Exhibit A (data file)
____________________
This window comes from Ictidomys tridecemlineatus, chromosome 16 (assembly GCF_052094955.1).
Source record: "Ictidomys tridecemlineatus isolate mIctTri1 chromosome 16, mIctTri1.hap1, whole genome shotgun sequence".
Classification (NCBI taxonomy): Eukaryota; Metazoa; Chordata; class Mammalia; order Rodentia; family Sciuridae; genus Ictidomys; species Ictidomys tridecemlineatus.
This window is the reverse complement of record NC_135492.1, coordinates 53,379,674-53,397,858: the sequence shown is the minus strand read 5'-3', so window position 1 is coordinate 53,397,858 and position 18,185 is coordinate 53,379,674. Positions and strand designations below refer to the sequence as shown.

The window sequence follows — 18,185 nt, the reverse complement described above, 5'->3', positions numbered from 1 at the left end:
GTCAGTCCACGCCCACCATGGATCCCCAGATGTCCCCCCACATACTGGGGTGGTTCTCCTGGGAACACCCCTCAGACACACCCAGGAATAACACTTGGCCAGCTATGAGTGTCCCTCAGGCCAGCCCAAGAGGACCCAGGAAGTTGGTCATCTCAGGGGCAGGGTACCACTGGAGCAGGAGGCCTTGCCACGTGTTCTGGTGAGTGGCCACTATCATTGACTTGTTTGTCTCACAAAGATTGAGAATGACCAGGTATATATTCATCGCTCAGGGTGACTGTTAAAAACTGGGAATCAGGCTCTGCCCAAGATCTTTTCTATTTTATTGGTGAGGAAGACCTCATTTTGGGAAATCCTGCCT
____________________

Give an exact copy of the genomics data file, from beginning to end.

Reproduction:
This window comes from Ictidomys tridecemlineatus, chromosome 16 (assembly GCF_052094955.1).
Source record: "Ictidomys tridecemlineatus isolate mIctTri1 chromosome 16, mIctTri1.hap1, whole genome shotgun sequence".
Classification (NCBI taxonomy): Eukaryota; Metazoa; Chordata; class Mammalia; order Rodentia; family Sciuridae; genus Ictidomys; species Ictidomys tridecemlineatus.
This window is the reverse complement of record NC_135492.1, coordinates 53,379,674-53,397,858: the sequence shown is the minus strand read 5'-3', so window position 1 is coordinate 53,397,858 and position 18,185 is coordinate 53,379,674. Positions and strand designations below refer to the sequence as shown.

The window sequence follows — 18,185 nt, the reverse complement described above, 5'->3', positions numbered from 1 at the left end:
GTCAGTCCACGCCCACCATGGATCCCCAGATGTCCCCCCACATACTGGGGTGGTTCTCCTGGGAACACCCCTCAGACACACCCAGGAATAACACTTGGCCAGCTATGAGTGTCCCTCAGGCCAGCCCAAGAGGACCCAGGAAGTTGGTCATCTCAGGGGCAGGGTACCACTGGAGCAGGAGGCCTTGCCACGTGTTCTGGTGAGTGGCCACTATCATTGACTTGTTTGTCTCACAAAGATTGAGAATGACCAGGTATATATTCATCGCTCAGGGTGACTGTTAAAAACTGGGAATCAGGCTCTGCCCAAGATCTTTTCTATTTTATTGGTGAGGAAGACCTCATTTTGGGAAATCCTGCCT